FDA Clearance

  • In 1979, the FDA cleared PEMF therapy for use in treating non-union fractures.
    Subsequently, the FDA cleared PEMF therapy for failed joint fusion following arthrodesis, failed spinal fusion, and congenital pseudoarthrosis.
  • In 1987, the FDA formally “grandfathered” 510(k) marketing clearance to PEMF therapy in the palliative treatment of postoperative edema and pain in superficial soft tissue.
  • In 2004, the FDA approved PEMF Therapy for cervical fusion patients at high-risk of non-fusion.
  • In 2008 the FDA approved “targeted microcurrent therapy”
  • In October of 2008, the FDA cleared PEMF Therapy for the treatment of Major Depressive Disorder.
  • On October 13th, 2015, the FDA reclassified PEMF devices from their existing Class 3 category to a Class 2 status, and most PEMF devices that are sold today in the United States are FDA registered as wellness devices.

From Wikipedia


Electromagnetic field therapy has been in use since the invention of electricity. It was widely adopted in East and Western Europe but its use was restricted to animals in North America until recently. Veterinarians became the first health professionals to use PEMF therapy, usually to heal broken legs in racehorses.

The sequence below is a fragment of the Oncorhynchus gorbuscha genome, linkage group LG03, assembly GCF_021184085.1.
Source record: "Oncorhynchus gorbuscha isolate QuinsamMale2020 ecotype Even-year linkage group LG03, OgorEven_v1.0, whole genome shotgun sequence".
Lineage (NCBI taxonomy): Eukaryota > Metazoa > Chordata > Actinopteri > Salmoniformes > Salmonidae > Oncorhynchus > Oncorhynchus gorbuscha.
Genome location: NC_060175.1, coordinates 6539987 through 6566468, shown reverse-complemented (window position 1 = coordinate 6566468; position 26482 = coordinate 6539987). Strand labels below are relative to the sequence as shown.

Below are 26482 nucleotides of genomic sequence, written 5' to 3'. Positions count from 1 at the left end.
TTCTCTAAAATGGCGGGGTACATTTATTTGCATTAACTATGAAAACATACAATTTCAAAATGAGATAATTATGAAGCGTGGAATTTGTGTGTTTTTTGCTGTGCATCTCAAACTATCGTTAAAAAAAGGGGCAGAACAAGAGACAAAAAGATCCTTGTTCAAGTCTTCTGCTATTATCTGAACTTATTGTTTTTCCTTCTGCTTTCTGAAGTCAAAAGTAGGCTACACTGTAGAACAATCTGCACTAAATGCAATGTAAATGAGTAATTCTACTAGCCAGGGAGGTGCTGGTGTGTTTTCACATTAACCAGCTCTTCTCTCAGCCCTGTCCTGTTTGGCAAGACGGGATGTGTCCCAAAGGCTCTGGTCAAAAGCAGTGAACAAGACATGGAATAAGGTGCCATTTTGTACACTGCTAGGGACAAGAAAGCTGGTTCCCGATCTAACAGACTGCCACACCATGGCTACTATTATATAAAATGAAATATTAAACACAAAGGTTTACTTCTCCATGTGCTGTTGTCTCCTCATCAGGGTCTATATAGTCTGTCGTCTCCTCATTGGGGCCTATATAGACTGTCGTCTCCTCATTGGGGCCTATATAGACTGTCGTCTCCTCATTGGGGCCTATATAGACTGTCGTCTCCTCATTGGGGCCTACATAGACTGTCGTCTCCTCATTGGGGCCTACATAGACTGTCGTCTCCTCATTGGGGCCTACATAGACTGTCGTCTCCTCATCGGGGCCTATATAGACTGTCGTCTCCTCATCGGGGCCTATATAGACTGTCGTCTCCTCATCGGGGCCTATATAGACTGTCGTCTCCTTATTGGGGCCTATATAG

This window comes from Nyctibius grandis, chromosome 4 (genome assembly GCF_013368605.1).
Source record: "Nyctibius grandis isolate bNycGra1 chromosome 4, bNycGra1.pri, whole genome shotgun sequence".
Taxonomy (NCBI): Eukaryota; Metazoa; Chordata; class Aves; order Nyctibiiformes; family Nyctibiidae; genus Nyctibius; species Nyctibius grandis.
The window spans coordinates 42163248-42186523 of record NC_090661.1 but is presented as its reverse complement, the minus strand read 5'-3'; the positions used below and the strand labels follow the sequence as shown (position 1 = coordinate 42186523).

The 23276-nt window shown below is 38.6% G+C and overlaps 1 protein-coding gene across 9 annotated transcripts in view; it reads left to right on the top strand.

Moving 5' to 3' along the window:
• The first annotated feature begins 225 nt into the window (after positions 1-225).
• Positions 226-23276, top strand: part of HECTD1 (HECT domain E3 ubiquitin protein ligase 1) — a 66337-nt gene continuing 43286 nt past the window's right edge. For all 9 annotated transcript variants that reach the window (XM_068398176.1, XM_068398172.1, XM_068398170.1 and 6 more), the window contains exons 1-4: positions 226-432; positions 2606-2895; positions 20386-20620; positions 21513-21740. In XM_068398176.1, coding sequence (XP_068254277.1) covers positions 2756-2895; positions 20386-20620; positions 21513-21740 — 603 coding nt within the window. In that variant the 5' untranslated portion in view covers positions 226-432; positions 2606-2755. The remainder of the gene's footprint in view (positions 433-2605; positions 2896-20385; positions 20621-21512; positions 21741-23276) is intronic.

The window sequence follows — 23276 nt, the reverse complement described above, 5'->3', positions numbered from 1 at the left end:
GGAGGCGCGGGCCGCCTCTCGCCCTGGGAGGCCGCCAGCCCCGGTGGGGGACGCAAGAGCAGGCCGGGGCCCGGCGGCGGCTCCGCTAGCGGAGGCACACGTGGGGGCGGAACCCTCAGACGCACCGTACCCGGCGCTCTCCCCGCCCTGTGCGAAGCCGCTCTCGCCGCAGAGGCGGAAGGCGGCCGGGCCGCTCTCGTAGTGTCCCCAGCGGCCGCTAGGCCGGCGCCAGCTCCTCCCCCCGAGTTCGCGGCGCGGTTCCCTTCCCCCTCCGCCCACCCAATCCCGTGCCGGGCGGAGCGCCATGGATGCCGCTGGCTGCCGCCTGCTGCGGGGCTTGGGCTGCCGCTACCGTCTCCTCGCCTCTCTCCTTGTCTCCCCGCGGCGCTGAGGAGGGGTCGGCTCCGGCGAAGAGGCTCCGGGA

In 2004, pulsed electromagnetic field system was approved by FDA as an adjunct to cervical fusion surgery in patients at high risk for non-fusion. On 10/13/2015 the FDA reclassified PEMF devices from their existing Class 3 category to a Class 2 status. PEMF devices that have been FDA cleared to make health claims require a doctor’s prescription for use.

Although electricity’s potential to aid bone healing was reported as early as 1841, it was not until the mid-1950s that scientists seriously studied the subject. During the 1970s, Bassett and his team introduced a new approach for the treatment of delayed fractures, a technique that employed a very specific biphasic low frequency signal to be applied for non-union/delayed fractures. The use of electrical stimulation in the lumbosacral region was first attempted by Alan Dwyer of Australia. In 1974, he reported successful initiation of graft incorporation in 11 of 12 fusion patients.